- Increase the budget allocated for childcare, education, and employment programs so that all children and young people in this country can grow up, learn, and work in a healthy and productive manner;

- Eliminate poverty and inequalities through the implementation of a minimum wage of 1,500 yen while reducing large disparities between regional minimum wages, through realization of labor rules so that everyone can live decently with an 8-hour work day, and through establishment of economic and social security measures to raise people's living standards; and improve public housing services so that young people can feel secure about having a family in their future;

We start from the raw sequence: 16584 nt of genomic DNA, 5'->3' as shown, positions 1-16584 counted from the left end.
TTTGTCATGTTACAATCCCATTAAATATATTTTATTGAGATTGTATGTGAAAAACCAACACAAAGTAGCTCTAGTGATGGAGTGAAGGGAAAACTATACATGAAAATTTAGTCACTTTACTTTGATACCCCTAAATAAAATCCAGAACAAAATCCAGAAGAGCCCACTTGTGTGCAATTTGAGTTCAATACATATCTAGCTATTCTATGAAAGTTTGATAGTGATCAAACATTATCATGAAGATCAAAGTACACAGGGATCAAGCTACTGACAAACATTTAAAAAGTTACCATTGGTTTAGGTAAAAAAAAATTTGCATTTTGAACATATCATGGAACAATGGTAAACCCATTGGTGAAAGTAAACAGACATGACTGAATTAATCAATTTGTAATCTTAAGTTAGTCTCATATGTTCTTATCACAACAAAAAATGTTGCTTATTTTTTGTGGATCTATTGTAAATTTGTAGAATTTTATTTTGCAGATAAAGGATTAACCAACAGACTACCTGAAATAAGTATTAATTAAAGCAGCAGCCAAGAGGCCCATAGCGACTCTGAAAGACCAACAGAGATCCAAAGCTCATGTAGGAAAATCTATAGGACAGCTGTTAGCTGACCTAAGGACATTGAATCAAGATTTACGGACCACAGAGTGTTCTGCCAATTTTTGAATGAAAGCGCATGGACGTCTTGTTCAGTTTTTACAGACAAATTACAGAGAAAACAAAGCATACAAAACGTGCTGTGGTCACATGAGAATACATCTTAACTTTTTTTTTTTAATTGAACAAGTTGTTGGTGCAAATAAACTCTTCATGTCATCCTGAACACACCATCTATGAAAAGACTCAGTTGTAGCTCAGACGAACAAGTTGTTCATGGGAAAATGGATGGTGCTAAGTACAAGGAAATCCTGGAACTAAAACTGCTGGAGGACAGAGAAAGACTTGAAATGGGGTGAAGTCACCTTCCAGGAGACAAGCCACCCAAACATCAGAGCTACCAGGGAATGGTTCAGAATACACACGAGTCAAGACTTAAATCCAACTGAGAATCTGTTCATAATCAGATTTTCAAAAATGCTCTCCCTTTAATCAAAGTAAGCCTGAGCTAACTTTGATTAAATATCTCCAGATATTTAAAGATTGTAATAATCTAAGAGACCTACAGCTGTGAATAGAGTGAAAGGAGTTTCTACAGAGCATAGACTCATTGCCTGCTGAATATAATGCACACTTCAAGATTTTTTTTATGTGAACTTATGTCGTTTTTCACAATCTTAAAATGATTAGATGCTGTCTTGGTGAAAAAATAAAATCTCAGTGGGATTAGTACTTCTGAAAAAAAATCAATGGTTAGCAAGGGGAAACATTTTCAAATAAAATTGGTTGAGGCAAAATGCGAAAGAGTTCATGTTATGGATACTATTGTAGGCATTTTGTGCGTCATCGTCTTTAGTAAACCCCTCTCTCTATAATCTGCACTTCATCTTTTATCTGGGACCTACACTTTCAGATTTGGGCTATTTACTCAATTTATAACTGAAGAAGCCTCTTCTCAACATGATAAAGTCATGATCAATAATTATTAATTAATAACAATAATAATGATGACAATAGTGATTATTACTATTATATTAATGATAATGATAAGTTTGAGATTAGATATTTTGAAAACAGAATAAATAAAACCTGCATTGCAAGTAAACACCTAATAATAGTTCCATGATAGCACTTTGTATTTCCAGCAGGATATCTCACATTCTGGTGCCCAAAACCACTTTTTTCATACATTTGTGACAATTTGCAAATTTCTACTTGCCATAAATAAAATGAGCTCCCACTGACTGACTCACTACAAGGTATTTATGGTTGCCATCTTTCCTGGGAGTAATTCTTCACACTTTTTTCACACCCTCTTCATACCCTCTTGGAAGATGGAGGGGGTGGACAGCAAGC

- Take measures to eliminate discrimination against LGBTQ people, eliminate discrimination against women in employment and wages, implement a selective dual-surname system, and balance the numbers of female and male lawmakers;

- Investigate thoroughly into scandals over Moritomo Gakuen/Kake Gakuen favoritism and cover-up of SDF daily reports on South Sudan mission, and establish fair and transparent administration; and re-examine the way the Cabinet Bureau of Personnel Affairs operates by inspecting the involvement of the Cabinet Office in the personnel affairs of senior government employees; and

- Separate the supervisor of broadcasters from the Ministry of Internal Affairs and Communications and introduce new broadcast legislation under which an independent administrative committee will supervise broadcasters so as to fully assure freedom of the press from the viewpoint of securing the people's right to know.